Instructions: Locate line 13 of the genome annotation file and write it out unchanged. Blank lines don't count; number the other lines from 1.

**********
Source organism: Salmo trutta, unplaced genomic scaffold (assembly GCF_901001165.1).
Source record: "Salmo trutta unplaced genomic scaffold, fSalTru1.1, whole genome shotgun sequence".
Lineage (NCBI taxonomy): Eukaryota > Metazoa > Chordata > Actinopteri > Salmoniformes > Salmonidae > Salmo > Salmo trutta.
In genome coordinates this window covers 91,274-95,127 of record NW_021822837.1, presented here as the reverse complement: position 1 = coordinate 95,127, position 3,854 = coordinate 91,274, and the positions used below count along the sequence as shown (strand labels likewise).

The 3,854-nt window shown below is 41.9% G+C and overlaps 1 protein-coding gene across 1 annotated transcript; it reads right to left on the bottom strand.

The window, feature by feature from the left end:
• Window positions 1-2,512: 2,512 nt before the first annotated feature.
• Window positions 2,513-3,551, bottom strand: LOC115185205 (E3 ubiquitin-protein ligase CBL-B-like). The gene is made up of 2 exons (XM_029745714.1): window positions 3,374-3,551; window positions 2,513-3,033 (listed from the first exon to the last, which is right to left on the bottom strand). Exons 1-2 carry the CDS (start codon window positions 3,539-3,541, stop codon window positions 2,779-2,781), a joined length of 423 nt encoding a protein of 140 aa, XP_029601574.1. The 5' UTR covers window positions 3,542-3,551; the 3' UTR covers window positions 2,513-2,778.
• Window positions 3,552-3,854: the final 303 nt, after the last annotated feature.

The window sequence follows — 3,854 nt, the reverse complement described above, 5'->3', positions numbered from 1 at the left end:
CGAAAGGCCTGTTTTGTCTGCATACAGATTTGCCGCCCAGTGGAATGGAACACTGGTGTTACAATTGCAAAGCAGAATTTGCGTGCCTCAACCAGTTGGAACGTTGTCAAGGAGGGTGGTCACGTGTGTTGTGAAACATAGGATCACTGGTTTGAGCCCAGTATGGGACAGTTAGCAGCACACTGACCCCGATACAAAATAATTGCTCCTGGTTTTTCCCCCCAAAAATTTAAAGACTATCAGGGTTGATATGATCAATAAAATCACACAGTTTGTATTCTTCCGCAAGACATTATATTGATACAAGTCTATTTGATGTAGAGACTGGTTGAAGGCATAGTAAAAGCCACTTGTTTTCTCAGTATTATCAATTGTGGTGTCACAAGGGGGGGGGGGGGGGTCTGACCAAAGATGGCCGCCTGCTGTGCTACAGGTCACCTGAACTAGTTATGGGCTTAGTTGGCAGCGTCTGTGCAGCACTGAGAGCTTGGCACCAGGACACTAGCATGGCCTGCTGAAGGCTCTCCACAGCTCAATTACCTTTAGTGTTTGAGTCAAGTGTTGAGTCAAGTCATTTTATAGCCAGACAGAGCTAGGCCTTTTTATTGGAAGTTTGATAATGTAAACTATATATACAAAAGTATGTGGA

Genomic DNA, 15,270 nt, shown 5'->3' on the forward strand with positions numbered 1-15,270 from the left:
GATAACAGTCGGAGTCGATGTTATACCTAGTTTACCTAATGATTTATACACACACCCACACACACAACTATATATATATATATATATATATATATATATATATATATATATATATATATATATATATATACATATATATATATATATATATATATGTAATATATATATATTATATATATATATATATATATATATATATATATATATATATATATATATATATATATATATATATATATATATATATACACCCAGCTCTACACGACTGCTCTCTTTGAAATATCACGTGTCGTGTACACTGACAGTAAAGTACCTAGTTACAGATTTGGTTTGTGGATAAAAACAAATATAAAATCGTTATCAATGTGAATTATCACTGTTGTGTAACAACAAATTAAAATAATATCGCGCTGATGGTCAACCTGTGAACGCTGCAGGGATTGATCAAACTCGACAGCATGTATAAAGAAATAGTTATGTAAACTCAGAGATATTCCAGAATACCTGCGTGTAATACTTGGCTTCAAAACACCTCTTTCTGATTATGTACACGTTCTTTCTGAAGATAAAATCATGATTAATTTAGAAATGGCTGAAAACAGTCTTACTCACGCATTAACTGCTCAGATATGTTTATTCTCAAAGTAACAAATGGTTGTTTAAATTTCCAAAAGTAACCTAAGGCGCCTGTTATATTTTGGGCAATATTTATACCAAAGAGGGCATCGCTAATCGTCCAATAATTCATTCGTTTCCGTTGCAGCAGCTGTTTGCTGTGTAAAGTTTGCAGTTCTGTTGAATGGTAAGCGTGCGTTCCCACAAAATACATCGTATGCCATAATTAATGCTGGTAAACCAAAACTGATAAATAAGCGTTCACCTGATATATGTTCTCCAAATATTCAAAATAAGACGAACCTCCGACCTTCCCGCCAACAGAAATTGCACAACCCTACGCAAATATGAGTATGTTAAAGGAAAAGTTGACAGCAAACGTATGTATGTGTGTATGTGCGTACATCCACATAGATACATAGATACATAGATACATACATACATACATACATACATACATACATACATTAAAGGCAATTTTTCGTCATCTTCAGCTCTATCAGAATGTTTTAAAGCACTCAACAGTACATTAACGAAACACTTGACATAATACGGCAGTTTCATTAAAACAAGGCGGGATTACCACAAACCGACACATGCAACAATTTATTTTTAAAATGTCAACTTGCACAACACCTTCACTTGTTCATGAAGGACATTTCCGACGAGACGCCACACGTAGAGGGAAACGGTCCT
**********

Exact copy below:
GATAACAGTCGGAGTCGATGTTATACCTAGTTTACCTAATGATTTATACACACACCCACACACACAACTATATATATATATATATATATATATATATATATATATATATATATATATATATATATATATACATATATATATATATATATATATATGTAATATATATATATTATATATATATATATATATATATATATATATATATATATATATATATATATATATATATATATATATATATATATATACACCCAGCTCTACACGACTGCTCTCTTTGAAATATCACGTGTCGTGTACACTGACAGTAAAGTACCTAGTTACAGATTTGGTTTGTGGATAAAAACAAATATAAAATCGTTATCAATGTGAATTATCACTGTTGTGTAACAACAAATTAAAATAATATCGCGCTGATGGTCAACCTGTGAACGCTGCAGGGATTGATCAAACTCGACAGCATGTATAAAGAAATAGTTATGTAAACTCAGAGATATTCCAGAATACCTGCGTGTAATACTTGGCTTCAAAACACCTCTTTCTGATTATGTACACGTTCTTTCTGAAGATAAAATCATGATTAATTTAGAAATGGCTGAAAACAGTCTTACTCACGCATTAACTGCTCAGATATGTTTATTCTCAAAGTAACAAATGGTTGTTTAAATTTCCAAAAGTAACCTAAGGCGCCTGTTATATTTTGGGCAATATTTATACCAAAGAGGGCATCGCTAATCGTCCAATAATTCATTCGTTTCCGTTGCAGCAGCTGTTTGCTGTGTAAAGTTTGCAGTTCTGTTGAATGGTAAGCGTGCGTTCCCACAAAATACATCGTATGCCATAATTAATGCTGGTAAACCAAAACTGATAAATAAGCGTTCACCTGATATATGTTCTCCAAATATTCAAAATAAGACGAACCTCCGACCTTCCCGCCAACAGAAATTGCACAACCCTACGCAAATATGAGTATGTTAAAGGAAAAGTTGACAGCAAACGTATGTATGTGTGTATGTGCGTACATCCACATAGATACATAGATACATAGATACATACATACATACATACATACATACATACATACATTAAAGGCAATTTTTCGTCATCTTCAGCTCTATCAGAATGTTTTAAAGCACTCAACAGTACATTAACGAAACACTTGACATAATACGGCAGTTTCATTAAAACAAGGCGGGATTACCACAAACCGACACATGCAACAATTTATTTTTAAAATGTCAACTTGCACAACACCTTCACTTGTTCATGAAGGACATTTCCGACGAGACGCCACACGTAGAGGGAAACGGTCCT